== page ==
Earlier, the Methodists’ prosecutor called former members of Schaefer’s church who said his conduct split the congregation, and experts who said the punishment should serve as a deterrent to other like-minded clergy.

Christina Watson said her family left Schaefer’s church because they no longer wanted to be “subjected to the preaching and teaching” of Schaefer.

“To me, it wasn’t a good Christian example for ministers to say it’s OK to break the rules of your church,” she testified.

The Rev. Paul Stallworth, who leads a United Methodist task force on sexuality and abortion, testified that church law requires jurors to “openly rebuke” Schaefer so that fellow clergy will think twice before breaking it.

Schaefer had previously testified that he performed his son’s 2007 wedding out of love, not a desire to flout church teaching on homosexuality.

But his testimony made clear he has had a change of heart.

“I have to minister to those who hurt and that’s what I’m doing,” said Schaefer.

The prosecutor, the Rev. Christopher Fisher, invited Schaefer to “repent of your actions” and pledge never again to perform a same-sex union.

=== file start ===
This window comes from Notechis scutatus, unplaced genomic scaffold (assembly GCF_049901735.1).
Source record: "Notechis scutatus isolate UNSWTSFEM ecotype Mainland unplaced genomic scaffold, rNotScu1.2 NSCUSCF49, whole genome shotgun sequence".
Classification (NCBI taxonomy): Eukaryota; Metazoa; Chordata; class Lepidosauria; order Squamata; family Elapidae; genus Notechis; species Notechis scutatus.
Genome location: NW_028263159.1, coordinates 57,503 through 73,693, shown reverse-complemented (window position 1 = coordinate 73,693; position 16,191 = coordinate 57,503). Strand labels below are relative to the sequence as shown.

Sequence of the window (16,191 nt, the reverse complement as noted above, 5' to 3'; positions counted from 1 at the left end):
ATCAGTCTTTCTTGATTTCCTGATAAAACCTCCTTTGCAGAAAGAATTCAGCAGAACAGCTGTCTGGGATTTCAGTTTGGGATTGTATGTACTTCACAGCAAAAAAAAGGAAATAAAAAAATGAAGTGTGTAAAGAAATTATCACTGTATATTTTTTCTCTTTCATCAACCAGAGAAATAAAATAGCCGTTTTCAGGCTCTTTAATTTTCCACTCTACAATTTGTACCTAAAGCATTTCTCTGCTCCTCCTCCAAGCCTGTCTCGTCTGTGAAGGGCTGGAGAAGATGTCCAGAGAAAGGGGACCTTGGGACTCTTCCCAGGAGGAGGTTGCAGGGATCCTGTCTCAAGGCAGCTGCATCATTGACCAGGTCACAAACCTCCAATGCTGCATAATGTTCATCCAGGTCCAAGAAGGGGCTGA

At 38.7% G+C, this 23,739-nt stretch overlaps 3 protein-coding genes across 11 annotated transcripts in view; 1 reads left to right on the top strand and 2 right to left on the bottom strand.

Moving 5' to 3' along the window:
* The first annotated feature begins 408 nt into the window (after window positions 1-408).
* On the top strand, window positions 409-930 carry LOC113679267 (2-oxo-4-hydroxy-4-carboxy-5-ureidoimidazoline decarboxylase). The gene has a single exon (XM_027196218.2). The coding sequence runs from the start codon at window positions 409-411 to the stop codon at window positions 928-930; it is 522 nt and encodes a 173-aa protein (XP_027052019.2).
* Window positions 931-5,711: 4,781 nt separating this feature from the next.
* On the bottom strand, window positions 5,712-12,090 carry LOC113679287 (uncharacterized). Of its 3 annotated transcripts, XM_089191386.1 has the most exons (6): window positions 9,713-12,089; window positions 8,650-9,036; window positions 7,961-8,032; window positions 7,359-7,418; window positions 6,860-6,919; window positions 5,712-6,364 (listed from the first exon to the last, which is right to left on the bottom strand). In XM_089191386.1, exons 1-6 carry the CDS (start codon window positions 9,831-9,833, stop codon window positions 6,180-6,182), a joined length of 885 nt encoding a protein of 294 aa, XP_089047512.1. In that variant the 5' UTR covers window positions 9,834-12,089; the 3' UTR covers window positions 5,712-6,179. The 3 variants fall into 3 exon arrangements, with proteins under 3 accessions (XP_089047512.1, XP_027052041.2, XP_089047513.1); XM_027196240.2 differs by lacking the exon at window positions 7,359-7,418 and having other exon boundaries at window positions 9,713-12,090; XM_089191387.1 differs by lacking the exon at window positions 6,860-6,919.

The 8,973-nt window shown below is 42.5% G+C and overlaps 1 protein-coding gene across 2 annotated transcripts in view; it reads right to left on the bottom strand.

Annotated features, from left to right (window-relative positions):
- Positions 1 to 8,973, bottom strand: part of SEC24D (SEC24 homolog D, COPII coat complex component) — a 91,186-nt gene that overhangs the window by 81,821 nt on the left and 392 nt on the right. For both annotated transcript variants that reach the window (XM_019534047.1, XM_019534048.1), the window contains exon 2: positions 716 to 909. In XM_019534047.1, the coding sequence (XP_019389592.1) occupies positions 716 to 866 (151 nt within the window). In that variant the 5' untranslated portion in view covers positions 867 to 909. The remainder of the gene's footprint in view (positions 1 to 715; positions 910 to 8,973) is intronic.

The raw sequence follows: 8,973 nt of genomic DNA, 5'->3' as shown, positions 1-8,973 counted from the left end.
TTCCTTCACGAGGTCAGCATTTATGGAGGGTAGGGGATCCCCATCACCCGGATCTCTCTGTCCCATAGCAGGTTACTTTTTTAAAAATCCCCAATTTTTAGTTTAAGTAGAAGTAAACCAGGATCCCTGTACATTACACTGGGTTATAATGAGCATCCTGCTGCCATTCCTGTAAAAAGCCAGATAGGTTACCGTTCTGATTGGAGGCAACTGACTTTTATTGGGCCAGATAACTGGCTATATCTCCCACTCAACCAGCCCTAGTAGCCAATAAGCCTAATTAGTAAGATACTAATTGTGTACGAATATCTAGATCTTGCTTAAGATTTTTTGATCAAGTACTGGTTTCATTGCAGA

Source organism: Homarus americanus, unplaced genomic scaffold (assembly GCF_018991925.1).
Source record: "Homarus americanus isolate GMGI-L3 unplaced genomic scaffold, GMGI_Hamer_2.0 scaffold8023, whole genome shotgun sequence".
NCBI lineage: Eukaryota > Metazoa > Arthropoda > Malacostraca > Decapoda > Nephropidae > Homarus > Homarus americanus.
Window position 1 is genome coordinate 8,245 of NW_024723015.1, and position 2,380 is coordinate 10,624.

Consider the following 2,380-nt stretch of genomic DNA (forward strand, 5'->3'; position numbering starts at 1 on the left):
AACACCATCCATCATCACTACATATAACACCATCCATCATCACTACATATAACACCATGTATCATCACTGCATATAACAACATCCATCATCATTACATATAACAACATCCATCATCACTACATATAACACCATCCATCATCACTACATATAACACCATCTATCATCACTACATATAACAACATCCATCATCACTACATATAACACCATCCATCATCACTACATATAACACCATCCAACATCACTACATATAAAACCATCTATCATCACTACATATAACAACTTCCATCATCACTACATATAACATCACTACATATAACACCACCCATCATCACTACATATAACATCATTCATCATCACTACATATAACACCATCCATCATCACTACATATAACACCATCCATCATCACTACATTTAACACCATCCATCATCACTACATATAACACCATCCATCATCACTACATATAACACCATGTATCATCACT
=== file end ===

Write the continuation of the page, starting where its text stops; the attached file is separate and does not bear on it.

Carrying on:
“I cannot,” Schaefer replied.

His son, Tim Schaefer, told jurors he knew he was putting his father in a difficult position by asking him to officiate his wedding. But he concluded he would hurt his father’s feelings if he didn’t ask.

Schaefer said he hoped his father’s trial would start a larger conversation in the denomination.

United Methodist jury convicts pastor for officiating at his gay son’s wedding

A United Methodist pastor was convicted on Nov. 18 of breaking church law by officiating his son’s same-sex wedding and could be defrocked after a high-profile trial that has rekindled debate over the denomination’s policy on gay marriage.